Prepare to be startled. The last book I read by David Thomas was 1995's "Girl"Girl, the light, smart, thought-provoking story of an accidental sex change! It's fair to say that Ostland is an entirely different proposition. It's a compelling - but categorically not an easy - read. In fact, there are times when you feel like it kicked you in the stomach, ribs and heart, all at once... and you want to be sick, especially if, like me, your Jewish family suffered this unspeakable history first-hand. But it is extraordinarily powerful and technically - with its parallel storylines some 20 years apart - cleverly-constructed. The compelling serial killer tale at the beginning serves as a fairly comfortable prologue and contrast to the astonishingly uncomfortable, factually-based horror story that unfolds, in tandem with the moral unravelling of Georg Heuser, the main protagonist and ultimate anti-hero, thereafter. This is the first book I've read in ages that I can't stop thinking, talking and even crying about, even two books on (am currently reading the very wonderful "Revenger" by Tom Cain and mourning the end of the series). Why would you not spend ten pounds to read Ostland? An astonishing work and all the more gut-wrenching for its documentary real-ness, this deserves to win every available gong and I hope one day to see it on the global schools curriculum for 16-18 year olds.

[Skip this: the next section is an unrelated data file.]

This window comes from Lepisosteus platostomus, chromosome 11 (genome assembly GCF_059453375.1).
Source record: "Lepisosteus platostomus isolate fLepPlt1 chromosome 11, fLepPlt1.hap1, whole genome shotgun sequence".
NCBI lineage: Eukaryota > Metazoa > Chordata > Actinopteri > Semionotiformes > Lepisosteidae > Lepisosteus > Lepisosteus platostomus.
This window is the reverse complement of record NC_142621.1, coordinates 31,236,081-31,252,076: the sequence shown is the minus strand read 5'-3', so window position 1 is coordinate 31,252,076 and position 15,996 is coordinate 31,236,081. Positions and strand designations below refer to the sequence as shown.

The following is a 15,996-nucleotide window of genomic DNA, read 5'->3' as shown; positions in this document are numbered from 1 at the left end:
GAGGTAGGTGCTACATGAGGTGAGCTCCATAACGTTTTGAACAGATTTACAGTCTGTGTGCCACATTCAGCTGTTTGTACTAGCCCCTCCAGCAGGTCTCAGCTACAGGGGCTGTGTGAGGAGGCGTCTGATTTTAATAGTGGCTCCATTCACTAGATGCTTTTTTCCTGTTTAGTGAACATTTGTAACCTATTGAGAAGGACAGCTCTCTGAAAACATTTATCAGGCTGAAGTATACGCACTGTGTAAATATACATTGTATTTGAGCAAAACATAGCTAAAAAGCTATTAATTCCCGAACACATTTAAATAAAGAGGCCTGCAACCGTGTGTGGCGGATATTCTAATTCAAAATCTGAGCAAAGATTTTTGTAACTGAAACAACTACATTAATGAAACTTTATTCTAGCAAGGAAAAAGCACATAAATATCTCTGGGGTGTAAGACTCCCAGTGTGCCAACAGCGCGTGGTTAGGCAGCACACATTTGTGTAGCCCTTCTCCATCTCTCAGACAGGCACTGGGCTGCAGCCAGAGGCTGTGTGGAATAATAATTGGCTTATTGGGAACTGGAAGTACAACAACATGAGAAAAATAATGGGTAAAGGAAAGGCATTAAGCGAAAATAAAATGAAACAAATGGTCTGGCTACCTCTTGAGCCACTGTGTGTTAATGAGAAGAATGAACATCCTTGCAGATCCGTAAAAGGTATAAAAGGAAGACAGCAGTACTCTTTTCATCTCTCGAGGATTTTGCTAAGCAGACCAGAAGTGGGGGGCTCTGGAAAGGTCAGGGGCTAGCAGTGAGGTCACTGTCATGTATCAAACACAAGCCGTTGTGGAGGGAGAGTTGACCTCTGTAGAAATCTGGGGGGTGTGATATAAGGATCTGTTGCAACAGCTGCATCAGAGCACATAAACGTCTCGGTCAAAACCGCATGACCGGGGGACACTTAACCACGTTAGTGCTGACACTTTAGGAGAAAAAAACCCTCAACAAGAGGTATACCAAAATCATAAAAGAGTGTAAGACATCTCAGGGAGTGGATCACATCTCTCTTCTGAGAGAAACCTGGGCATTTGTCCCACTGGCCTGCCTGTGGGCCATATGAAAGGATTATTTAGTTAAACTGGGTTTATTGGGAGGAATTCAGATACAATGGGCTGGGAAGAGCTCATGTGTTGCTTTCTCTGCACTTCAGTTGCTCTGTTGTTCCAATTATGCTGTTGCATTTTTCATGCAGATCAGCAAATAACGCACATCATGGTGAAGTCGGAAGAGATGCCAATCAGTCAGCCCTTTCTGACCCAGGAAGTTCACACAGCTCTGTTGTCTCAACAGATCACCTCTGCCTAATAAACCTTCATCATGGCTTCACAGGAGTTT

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Format: Kindle Edition Verified Purchase
This is, quite simply one of the best books I have read over the last year, i could not disagree more with the review that only gave it 3 stars. Don't get me wrong, at times the story telling does have some - minor - faults, but they are outweighed by a gripping stroy that takes you on a journey into the human condition and its dark side. The book tackles this subject well - how do apparently ordinary people become involved in such brutal, inhuman acts? This book kept me thinking about it even when I wasn't reading it. Based on true events it a gripping read, yes its harrowing, yes its brutal, but I think this book handles this subject with dignity and depth. I read a lot of historical books (mostly on the Spanish Civil War) but I still found this book fascinating.
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Format: Kindle Edition Verified Purchase